Metal–nitride–oxide–semiconductor transistor

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The metal–nitride–oxide–semiconductor or metal–nitride–oxide–silicon (MNOS) transistor is a type of MOSFET (metal-oxide-semiconductor field-effect transistor) in which the oxide layer is replaced by a double layer of nitride and oxide.[1] It is an alternative and supplement to the existing standard MOS technology, wherein the insulation employed is a nitride-oxide layer.[2][3] It is used in non-volatile computer memory.[4]

History[edit]

The original MOSFET (metal-oxide-semiconductor field-effect transistor, or MOS transistor) was invented by Egyptian engineer Mohamed M. Atalla and Korean engineer Dawon Kahng at Bell Labs in 1959, and demonstrated in 1960.[5] Kahng went on to invent the floating-gate MOSFET with Simon Min Sze at Bell Labs, and they proposed its use as a floating-gate (FG) memory cell, in 1967.[6] This was the first form of non-volatile memory based on the injection and storage of charges in a floating-gate MOSFET,[7] which later became the basis for EPROM (erasable PROM), EEPROM (electrically erasable PROM) and flash memory technologies.[8][9]

In late 1967, a Sperry research team led by H.A. Richard Wegener, A.J. Lincoln and H.C. Pao invented the metal–nitride–oxide–semiconductor (MNOS) transistor,[10] a type of MOSFET in which the oxide layer is replaced by a double layer of nitride and oxide.[11] Nitride was used as a trapping layer instead of a floating gate, but its use was limited as it was considered inferior to a floating gate.[12]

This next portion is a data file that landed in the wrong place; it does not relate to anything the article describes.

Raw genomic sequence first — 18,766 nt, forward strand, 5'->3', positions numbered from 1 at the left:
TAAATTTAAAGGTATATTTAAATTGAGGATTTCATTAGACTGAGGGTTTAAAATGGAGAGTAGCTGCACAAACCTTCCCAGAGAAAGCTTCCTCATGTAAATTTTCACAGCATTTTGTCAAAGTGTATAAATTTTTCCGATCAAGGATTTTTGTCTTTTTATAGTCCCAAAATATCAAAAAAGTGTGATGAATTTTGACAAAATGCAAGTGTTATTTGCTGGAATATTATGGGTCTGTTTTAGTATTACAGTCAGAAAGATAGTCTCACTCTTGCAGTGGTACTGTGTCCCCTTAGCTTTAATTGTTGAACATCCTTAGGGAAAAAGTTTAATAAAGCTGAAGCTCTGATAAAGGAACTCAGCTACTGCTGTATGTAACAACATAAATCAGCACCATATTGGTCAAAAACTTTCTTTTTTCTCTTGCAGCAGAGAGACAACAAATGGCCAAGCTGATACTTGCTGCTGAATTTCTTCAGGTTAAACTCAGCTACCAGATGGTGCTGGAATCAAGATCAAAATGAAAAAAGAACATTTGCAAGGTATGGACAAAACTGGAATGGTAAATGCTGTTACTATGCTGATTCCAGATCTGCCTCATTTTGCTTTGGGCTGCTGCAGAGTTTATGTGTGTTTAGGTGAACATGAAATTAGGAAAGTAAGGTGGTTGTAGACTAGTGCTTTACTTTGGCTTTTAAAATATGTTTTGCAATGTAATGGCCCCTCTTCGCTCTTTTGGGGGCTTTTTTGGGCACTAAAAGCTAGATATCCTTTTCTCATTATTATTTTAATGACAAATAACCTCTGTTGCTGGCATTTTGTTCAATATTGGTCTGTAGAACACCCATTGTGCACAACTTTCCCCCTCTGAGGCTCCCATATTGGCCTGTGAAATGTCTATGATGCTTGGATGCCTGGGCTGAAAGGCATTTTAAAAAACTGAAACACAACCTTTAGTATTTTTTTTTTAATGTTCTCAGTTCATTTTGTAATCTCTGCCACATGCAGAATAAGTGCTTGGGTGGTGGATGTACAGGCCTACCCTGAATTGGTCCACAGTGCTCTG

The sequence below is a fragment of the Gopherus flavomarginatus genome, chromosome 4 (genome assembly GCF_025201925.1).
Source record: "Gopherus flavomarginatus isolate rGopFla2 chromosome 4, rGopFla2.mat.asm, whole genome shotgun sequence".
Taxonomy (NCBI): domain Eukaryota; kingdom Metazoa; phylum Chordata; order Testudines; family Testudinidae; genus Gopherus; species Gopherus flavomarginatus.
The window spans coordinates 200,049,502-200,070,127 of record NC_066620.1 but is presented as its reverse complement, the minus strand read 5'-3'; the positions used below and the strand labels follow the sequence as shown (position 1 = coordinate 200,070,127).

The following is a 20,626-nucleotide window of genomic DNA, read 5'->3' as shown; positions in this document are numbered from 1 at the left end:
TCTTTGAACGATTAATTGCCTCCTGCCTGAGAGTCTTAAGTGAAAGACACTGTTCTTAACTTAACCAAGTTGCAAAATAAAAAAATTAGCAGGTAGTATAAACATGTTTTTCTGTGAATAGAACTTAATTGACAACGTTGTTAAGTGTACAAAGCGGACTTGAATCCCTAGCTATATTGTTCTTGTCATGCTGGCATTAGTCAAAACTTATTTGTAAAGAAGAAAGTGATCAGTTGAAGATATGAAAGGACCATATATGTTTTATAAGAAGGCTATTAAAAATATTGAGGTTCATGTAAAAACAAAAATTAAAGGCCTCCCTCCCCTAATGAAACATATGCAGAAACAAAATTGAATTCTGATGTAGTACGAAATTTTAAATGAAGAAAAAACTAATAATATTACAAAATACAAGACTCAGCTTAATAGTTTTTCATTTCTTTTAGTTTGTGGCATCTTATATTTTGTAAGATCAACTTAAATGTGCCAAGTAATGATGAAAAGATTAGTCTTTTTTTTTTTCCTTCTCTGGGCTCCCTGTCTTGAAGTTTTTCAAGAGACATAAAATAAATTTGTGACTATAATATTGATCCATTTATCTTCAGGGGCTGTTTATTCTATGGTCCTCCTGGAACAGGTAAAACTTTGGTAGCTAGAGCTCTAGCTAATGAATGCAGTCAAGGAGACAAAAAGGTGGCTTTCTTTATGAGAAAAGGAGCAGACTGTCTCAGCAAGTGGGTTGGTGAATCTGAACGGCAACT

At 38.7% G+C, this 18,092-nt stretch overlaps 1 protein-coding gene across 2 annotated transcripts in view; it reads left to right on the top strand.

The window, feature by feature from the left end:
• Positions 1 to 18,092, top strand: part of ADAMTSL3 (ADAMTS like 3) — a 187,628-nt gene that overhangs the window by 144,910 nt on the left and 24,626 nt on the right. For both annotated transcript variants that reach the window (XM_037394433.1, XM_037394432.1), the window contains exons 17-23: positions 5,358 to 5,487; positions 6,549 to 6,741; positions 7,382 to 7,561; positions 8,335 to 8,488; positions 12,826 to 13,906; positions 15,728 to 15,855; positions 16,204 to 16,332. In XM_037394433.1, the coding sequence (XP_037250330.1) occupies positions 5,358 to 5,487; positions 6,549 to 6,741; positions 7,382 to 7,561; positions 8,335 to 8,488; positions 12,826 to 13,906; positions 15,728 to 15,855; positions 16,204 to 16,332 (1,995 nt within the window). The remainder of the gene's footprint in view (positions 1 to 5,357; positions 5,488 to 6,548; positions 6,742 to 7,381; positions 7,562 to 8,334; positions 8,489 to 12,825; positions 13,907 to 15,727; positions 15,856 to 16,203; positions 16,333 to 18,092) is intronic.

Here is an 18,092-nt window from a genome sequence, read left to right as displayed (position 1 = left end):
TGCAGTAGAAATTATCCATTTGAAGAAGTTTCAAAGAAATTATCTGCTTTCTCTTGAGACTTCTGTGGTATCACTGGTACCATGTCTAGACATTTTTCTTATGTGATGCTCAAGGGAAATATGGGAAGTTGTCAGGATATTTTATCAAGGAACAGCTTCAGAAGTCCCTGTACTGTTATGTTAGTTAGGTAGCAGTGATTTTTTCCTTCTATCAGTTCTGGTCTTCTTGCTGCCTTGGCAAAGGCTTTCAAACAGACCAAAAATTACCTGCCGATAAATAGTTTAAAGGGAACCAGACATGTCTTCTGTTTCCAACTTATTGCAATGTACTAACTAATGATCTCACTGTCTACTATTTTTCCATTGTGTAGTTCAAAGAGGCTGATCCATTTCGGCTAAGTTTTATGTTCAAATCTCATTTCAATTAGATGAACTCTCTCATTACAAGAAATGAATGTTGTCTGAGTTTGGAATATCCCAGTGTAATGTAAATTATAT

Charge trap (CT) memory was introduced with MNOS devices in the late 1960s. It had a device structure and operating principles similar to floating-gate (FG) memory, but the main difference is that the charges are stored in a conducting material (typically a doped polysilicon layer) in FG memory, whereas CT memory stored charges in localized traps within a dielectric layer (typically made of silicon nitride).[7]

See also[edit]

References[edit]

  1. ^ Brodie, Ivor; Muray, Julius J. (2013). The Physics of Microfabrication. Springer Science & Business Media. p. 74. ISBN 9781489921604.
  2. ^ Frohman-Bentchkowsky, D. (1970). "The metal-nitride-oxide-silicon (MNOS) transistor—Characteristics and applications". Proceedings of the IEEE. 58 (8): 1207–1219. doi:10.1109/PROC.1970.7897.
  3. ^ "Metal–nitride–oxide–semiconductor (MNOS) technology". JEDEC.
  4. ^ Ng, Kwok K. (2010). "Metal-Nitride-Oxide Semiconductor Transistor". Complete Guide to Semiconductor Devices. John Wiley & Sons, Inc. pp. 353–360. doi:10.1002/9781118014769.ch47. ISBN 9781118014769.
  5. ^ "1960 - Metal Oxide Semiconductor (MOS) Transistor Demonstrated". The Silicon Engine. Computer History Museum.
  6. ^ Kahng, Dawon; Sze, Simon Min (July–August 1967). "A floating gate and its application to memory devices". The Bell System Technical Journal. 46 (6): 1288–1295. doi:10.1002/j.1538-7305.1967.tb01738.x.
  7. ^ a b Ioannou-Soufleridis, V.; Dimitrakis, Panagiotis; Normand, Pascal (2015). "Chapter 3: Charge-Trap Memories with Ion Beam Modified ONO Stracks". Charge-Trapping Non-Volatile Memories: Volume 1 – Basic and Advanced Devices. Springer. pp. 65-102 (65). ISBN 9783319152905.
  8. ^ Bez, R.; Pirovano, A. (2019). Advances in Non-Volatile Memory and Storage Technology. Woodhead Publishing. ISBN 9780081025857.
  9. ^ "Not just a flash in the pan". The Economist. March 11, 2006. Retrieved 10 September 2019.
  10. ^ Wegener, H. A. R.; Lincoln, A. J.; Pao, H. C.; O'Connell, M. R.; Oleksiak, R. E.; Lawrence, H. (October 1967). "The variable threshold transistor, a new electrically-alterable, non-destructive read-only storage device". 1967 International Electron Devices Meeting. 13: 70. doi:10.1109/IEDM.1967.187833.
  11. ^ Brodie, Ivor; Muray, Julius J. (2013). The Physics of Microfabrication. Springer Science & Business Media. p. 74. ISBN 9781489921604.
  12. ^ Prall, Kirk; Ramaswamy, Nirmal; Goda, Akira (2015). "Chapter 2: A Synopsis on the State of the Art of NAND Memories". Charge-Trapping Non-Volatile Memories: Volume 1 – Basic and Advanced Devices. Springer. pp. 37-64 (39). ISBN 9783319152905.